Kurt Nimmo wrote a provocative article/blog at Infowars.com reminding us that the
Remember, we have two potential Fukushimas in South Jersey:
This changed a bit when the San Onofre nuclear plant in
The article references Japanese diplomat Akio Matsumura, who was warning that
Matsumura posted this on his blog after a statement made by
On March 22, 2012 Murata warned, “If the crippled building of reactor unit 4 – with 1,535 fuel rods in the spent fuel pool 100 feet (30 meters) above the ground – collapses, not only will it cause a shutdown of all six reactors but will also affect the common spent fuel pool containing 6,375 fuel rods, located some 50 meters from reactor 4.”
In both cases the radioactive rods are in containment. They are open to the air. The number of fuel rods that could be unprotected if the fuel ponds leak, and the chances of a fire among the spent fuel rods could, in the worst case, release more radiation and radionuclides than any previous action. Such a catastrophe would affect us all for centuries.
Ambassador Murata said there were 11,421 fuel rods that could be exposed. Dave Lochbaum of the Union of Concerned Scientists expressed concerns about spent fuel fires years ago.
Matsumura then asked Robert Alvarez, former senior policy adviser to the secretary and deputy assistant secretary for national security and the environment at the U.S. Department of Energy, his opinion on the dangers that still lurked at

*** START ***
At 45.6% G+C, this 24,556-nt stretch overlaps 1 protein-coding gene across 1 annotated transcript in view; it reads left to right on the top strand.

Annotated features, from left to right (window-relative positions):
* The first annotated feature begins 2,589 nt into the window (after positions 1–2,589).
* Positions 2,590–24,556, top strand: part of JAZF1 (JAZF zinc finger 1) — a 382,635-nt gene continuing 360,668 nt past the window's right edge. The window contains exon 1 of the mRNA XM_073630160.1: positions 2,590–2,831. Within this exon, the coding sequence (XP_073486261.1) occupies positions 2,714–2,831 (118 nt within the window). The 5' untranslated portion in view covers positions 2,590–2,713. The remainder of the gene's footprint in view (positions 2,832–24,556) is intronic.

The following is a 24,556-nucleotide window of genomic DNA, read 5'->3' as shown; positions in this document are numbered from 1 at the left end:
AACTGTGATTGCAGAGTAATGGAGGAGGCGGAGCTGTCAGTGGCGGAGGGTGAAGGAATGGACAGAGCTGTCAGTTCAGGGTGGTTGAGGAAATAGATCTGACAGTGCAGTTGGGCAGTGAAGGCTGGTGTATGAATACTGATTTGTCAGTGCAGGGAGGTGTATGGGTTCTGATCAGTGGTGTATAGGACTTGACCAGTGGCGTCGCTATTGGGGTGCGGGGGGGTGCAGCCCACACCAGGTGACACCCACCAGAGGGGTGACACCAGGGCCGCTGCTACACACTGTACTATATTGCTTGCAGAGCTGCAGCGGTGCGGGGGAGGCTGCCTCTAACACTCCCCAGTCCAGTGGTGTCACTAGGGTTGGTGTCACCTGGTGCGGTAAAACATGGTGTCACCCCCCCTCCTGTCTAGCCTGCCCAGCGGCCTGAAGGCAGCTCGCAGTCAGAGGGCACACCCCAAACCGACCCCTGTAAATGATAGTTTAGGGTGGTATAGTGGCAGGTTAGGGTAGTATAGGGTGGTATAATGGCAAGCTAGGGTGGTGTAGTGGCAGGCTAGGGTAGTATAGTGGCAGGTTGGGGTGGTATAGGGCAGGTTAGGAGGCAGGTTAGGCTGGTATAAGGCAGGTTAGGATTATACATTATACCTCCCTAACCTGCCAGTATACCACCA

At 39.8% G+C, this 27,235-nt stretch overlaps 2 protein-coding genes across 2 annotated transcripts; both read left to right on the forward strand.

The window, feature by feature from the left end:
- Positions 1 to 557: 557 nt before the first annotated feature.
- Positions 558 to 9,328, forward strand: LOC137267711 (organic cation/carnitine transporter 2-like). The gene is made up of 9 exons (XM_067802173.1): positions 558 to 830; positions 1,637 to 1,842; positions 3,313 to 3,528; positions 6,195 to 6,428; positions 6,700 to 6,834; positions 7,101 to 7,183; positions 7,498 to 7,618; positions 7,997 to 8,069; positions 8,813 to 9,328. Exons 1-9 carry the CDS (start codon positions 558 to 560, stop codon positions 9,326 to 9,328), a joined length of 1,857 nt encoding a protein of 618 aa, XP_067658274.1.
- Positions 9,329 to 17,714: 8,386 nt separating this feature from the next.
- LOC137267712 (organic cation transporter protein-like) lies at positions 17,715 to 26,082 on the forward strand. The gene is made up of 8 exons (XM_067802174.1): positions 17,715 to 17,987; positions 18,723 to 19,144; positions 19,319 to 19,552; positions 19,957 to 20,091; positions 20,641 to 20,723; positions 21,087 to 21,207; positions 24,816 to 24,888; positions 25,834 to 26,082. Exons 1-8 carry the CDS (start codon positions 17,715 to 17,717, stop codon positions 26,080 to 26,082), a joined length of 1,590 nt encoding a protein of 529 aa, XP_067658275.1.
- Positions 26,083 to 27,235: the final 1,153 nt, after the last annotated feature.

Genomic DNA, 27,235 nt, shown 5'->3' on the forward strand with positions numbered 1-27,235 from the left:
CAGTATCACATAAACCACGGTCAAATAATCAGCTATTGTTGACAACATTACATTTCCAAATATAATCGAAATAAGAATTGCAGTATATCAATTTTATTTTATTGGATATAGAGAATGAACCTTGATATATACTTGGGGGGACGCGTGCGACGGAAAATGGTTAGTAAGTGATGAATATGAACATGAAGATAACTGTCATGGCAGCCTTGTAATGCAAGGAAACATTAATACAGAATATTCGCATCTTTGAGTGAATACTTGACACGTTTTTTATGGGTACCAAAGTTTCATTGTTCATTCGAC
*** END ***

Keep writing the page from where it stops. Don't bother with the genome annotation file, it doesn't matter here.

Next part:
“Spent reactor fuel cannot be simply lifted into the air by a crane as if it were routine cargo. In order to prevent severe radiation exposures, fires and possible explosions, it must be transferred at all times in water and heavily shielded structures into dry casks,” Alvarez told Matsumura.
The 11,138 spent fuel assemblies stored at the
"This is an issue of human survival,” Matsumura added.
Can anyone say “Oyster Creek”?
Akio Matsumura sent a letter to United Nations Secretary General Ban Ki-moon.
“It is no exaggeration to say that the fate of
No word yet if this situation even registers on the United Nations radar screen. But it should be on ours.
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